Undermining the prosecution’s witnesses. I suspect this will receive prominent play in the Libby trial. Each of the government’s witness can expect to be attacked on credibility. This does not always take the form of calling them a liar. It may be an attack on their good faith recollection. Yes, lots of folks will be said to have misremembered before this trial is over. There may be attacks on the witness’s motivation either to lie or to remember things the way the witness wishes it to have been. There may be suggestions that some of the government’s witnesses ought to be the person on trial rather than the defendant. All standard stuff, heard every day in criminal courts all over the U.S.

Where will Irving sit? A last thought about opening day; while this is not strictly part of the Opening Statement, it will be a visual part of the opening and perhaps the rest of the trial. The positioning of the defendant in the courtroom is a critical element of the defense strategy. If the defendant is slimy or scummy looking, you try to position him as far away from the jury as possible and put a big lawyer or paralegal in front of him to block the jury’s view. If, however, your client is respectable looking and the jury already knows he is himself a lawyer, you put him in between two members of the trial team and let him keep busy making notes.

It makes him look earnest and studious and enforces the idea of the team working together to figure out how the prosecution screwed up so badly –you know that team that the defense want to recruit the jury to? This also helps the defendant avoid showing annoyance or pique on his face. Sometimes, if the defendant comes off as cold, they will reposition him in the first row of the gallery, sitting with his family, maybe holding hands with his loving wife.

Before I went to law school, I worked as a litigation paralegal for a white shoe NY firm to see if I really wanted to enter the practice of law. Anyway, we had this breach of contract case. Our client was the most gorgeous blond god of a man you ever saw. Problem was, he was way pissed off that he had to sue to get what was rightfully his and kept scowling at the defense. My job in that trial was to sit in the front row of the gallery with him (they kicked him off the plaintiff’s table after the first day) and make him keep a poker face. I brought in a book of Irish history from home for him to read because the binding looked like a law book. We played countless games of hangman on a yellow legal pad because it looked like we were comparing notes. Periodically, I would just resort to pinching him as hard as I could while whispering “look benign, goddamit.”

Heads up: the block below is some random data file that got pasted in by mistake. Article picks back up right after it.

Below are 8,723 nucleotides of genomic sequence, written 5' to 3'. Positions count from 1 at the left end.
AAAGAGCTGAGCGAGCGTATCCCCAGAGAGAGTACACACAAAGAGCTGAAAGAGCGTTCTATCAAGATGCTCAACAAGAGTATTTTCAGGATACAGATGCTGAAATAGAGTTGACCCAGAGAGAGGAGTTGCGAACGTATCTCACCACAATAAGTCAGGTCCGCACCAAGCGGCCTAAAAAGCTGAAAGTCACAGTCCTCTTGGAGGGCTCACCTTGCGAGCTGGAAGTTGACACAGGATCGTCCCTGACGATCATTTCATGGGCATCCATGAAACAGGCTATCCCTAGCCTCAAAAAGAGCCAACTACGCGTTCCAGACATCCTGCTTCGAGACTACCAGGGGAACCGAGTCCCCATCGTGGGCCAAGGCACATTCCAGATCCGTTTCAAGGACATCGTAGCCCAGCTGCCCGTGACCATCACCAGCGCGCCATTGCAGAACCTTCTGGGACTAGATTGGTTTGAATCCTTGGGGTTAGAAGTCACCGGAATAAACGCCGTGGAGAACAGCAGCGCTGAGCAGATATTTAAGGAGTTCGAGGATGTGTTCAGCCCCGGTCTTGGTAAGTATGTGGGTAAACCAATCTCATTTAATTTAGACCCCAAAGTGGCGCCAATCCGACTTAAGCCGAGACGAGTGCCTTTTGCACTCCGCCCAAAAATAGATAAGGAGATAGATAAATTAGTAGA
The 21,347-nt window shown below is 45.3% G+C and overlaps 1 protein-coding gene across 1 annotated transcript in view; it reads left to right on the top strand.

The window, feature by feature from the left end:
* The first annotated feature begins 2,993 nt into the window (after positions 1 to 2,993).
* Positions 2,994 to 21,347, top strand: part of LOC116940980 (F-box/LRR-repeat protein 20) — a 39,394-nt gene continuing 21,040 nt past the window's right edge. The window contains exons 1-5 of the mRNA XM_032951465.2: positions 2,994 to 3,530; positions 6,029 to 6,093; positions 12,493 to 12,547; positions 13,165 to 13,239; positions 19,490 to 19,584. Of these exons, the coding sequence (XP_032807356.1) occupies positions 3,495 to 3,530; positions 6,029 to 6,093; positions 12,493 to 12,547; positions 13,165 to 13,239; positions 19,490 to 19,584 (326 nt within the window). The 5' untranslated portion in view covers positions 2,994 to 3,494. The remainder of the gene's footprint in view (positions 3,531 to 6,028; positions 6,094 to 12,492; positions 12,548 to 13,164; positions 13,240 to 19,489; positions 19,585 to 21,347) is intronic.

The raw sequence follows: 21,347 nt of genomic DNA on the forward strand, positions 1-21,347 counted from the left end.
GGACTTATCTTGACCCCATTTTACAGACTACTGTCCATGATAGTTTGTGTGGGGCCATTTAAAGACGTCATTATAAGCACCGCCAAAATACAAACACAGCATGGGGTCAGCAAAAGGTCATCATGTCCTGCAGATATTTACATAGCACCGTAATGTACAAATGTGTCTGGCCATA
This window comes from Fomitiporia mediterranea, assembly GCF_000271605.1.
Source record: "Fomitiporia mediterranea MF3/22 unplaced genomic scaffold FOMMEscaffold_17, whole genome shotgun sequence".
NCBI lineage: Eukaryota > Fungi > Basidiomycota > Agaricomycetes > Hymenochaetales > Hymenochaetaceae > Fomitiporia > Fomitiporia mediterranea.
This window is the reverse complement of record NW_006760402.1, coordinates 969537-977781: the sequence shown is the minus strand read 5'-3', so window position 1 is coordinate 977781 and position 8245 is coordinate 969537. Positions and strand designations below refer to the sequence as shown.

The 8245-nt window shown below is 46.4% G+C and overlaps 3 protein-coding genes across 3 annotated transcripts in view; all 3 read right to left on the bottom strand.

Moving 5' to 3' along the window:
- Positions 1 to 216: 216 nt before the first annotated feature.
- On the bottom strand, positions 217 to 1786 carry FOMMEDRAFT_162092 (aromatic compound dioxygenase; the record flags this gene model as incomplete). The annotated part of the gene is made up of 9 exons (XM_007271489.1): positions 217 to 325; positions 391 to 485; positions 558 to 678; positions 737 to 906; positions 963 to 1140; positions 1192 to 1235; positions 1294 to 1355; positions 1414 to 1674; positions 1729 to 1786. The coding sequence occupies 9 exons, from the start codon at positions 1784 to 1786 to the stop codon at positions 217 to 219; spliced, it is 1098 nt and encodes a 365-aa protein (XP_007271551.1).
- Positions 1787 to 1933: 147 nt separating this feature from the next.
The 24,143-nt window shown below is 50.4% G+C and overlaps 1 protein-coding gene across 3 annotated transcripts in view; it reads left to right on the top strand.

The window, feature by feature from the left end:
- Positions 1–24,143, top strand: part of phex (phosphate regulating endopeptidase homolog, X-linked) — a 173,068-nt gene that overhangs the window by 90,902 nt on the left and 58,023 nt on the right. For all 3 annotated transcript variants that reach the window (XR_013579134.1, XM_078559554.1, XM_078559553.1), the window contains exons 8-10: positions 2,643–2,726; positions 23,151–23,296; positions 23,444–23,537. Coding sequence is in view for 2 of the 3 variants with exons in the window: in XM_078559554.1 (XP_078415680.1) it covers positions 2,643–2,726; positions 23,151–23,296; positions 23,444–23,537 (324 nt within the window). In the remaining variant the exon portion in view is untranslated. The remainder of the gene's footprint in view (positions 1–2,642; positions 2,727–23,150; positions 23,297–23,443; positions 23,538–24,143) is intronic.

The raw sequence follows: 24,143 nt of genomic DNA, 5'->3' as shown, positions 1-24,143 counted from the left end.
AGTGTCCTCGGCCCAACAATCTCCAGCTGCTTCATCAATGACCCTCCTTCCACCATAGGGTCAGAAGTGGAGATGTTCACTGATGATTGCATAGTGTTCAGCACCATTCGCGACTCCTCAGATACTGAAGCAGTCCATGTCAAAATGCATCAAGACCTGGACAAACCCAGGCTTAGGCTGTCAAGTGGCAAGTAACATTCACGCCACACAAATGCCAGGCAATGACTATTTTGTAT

It worked, we won. We ran into some jurors by the elevators afterwards all of whom thought I was his wife and all of whom complimented us on what a lovely couple we made and how much sweeter we seemed than the cranky man who was the defendant. Shorter version = Body language throughout the trial counts SOOOOO much.

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In rugby, the looseheadprop is the player in the front row of the scrum, who has the ability to collapse the scrum, pretty much at will and without the referee knowing who did it.
While this can give the LHP's team a great tactical advantage, it also exposes scrum players from both teams to the dangers of catastrophic spinal cord injury.
Consequently, playing this position makes you understand your responsibility to put doing the right thing ahead of winning, and to think beyond your own wants and desires. It also makes you very law and order oriented.